It Started in New York

Monday, November 26, 2007

Well, well, as the saying goes, "You learn something new every day."

The family here was discussing the beginnings of the American Revolution, and The Historian (my daughter) informed us that years before the "shot heard 'round the world" was heard in Lexington and Concord, it was actually rabble-rousing New Yorkers where the first action really began! Ever heard of the "Battle of Golden Hill"? Me neither. Not til now. Here's a quick summary from wikipedia (and I did check with other sources to confirm wikipedia- it's accurate. I include this excerpt because it is so brief and readable):

The Liberty Boys (aka Sons of Liberty in New York State), in New York City, erected several poles with banners to celebrate the repeal of the Stamp Act. The first Liberty pole was put up in City Hall Park in 1767 after the Townshend Duty Act.

On January 17, 1770, British soldiers sawed down a Liberty pole in response to a Sons of Liberty broadside (issued by Alexander McDougall) titled "To the Betrayed Inhabitants of the City and Colony of New York". The redcoats also responded by posting their own handbills which attacked the Sons of Liberty as "the real enemies of society" who "thought their freedom depended on a piece of wood".

On January 19, 1770 (6 weeks before the Boston Massacre), Isaac Sears and others tried to stop some soldiers from posting handbills. Sears captured some of the soldiers and marched his captives towards the mayor's office, while the rest of the British soldiers ran to the barracks to sound the alarm. A crowd of townsfolk arrived along with a score of soldiers. The soldiers were surrounded and badly outnumbered. Another squad of soldiers arrived and the officer gave the order "Soldiers, draw your bayonets and cut your way through them." More soldiers arrived and a group of officers arrived to disperse the soldiers before the situation got totally out of hand.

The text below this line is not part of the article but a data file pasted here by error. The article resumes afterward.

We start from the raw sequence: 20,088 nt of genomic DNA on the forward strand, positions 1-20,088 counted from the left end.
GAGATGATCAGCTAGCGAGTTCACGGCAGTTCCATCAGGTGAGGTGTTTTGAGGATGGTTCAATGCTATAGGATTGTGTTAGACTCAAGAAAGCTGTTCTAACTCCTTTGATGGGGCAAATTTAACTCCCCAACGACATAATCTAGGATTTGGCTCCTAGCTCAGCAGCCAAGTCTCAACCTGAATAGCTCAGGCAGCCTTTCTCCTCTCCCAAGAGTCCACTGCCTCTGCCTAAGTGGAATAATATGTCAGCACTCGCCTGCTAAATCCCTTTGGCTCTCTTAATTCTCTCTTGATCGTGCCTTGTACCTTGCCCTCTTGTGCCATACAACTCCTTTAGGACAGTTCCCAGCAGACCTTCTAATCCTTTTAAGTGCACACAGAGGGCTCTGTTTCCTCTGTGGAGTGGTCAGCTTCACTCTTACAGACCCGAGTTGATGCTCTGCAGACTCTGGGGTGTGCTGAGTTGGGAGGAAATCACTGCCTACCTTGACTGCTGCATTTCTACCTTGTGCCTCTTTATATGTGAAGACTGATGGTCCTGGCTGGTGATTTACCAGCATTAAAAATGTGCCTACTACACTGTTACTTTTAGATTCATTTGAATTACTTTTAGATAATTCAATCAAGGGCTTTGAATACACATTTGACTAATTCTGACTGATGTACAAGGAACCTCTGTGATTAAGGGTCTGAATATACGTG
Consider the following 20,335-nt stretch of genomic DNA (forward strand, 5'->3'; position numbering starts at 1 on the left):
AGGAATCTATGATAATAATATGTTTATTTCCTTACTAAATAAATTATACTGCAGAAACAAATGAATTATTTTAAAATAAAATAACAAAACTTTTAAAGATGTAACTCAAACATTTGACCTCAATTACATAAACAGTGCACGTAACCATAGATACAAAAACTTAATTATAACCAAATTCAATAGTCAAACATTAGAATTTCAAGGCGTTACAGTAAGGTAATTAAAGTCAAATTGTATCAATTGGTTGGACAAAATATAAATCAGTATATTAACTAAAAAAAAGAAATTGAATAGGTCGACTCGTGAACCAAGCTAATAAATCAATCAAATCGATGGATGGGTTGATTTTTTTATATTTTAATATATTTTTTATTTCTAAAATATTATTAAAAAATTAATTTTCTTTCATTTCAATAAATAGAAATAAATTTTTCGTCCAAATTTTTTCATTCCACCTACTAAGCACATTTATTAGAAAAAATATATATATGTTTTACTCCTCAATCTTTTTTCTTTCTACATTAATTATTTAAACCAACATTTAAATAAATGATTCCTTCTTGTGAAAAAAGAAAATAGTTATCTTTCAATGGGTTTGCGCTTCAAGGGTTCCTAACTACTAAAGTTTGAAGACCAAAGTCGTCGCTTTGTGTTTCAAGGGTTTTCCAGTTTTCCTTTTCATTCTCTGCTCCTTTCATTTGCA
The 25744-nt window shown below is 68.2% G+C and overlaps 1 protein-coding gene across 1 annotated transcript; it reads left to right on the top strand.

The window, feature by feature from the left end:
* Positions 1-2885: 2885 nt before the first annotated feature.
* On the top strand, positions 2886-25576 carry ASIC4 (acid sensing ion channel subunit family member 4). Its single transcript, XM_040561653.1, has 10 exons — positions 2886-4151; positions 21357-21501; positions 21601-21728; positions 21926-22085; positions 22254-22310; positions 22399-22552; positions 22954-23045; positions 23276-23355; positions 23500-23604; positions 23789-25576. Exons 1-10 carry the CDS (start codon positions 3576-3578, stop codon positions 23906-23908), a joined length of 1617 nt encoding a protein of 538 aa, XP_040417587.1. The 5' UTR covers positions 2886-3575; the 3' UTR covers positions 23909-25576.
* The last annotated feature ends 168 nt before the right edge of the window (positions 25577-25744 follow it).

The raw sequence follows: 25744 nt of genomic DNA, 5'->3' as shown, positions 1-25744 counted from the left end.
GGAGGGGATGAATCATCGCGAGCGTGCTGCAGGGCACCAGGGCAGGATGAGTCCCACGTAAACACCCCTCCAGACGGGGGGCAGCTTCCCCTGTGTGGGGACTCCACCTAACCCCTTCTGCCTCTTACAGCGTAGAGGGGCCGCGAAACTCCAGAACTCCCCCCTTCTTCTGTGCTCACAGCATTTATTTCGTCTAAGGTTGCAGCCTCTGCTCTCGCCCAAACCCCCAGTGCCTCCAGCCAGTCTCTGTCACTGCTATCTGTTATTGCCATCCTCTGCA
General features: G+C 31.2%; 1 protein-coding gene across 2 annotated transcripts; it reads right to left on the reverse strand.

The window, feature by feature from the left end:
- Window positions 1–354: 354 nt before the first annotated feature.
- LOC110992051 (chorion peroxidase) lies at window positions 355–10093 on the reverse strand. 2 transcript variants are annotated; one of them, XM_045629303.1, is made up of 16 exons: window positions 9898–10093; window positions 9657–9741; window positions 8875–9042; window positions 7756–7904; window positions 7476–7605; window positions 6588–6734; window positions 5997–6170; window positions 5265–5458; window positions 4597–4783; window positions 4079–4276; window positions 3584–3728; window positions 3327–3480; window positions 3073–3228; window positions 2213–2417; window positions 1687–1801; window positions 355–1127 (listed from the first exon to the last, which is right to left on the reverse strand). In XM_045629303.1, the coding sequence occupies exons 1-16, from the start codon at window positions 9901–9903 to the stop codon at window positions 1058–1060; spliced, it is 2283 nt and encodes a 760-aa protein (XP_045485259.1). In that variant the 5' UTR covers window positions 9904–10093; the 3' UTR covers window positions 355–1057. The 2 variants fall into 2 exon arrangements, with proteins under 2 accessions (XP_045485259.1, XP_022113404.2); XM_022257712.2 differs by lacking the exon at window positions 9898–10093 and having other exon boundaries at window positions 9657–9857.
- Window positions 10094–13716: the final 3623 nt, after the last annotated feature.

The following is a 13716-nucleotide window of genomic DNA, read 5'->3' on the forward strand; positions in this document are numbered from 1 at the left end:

Several of the soldiers were badly bruised and one a had a serious wound. Some of the townsfolk were wounded and one had been fatally stabbed.

The Battle of Golden Hill or Gouden Bergh (Dutch) was noteworthy because it was the first blood of the American Revolution.

It was said that this event brought a rise in tensions especially for those in Boston. Six weeks later, the "Boston Massacre" occurred.

Another good source is at The Battle for New York site, here.

I'd heard from various "historians" that New York, especially NYC, sympathized with the British, and dragged their feet when it came to liberty. Not so!

A replica of the Liberty Pole stands at what is now known as City Hall Park. There were many such poles erected in New York between 1766-1776. That would be a great place to visit!

1 remarks

Interesting post.

Take it from somebody who was there. ;) Those British were nasty as red hornets -- no blarney there. It's a good thing they didn't recognize my face; it would have been difficult to serve as a Culper spy (I think I can say that now, without endangering my neck)!

Us New-Yorkers slow to accept national independence?! Well, those Tories may have cast large shadows over my fellow patriots and myself, but if anyone was slow to realize independence, it was Congress! ...
But then, why does that surprise me?

9:18 PM  

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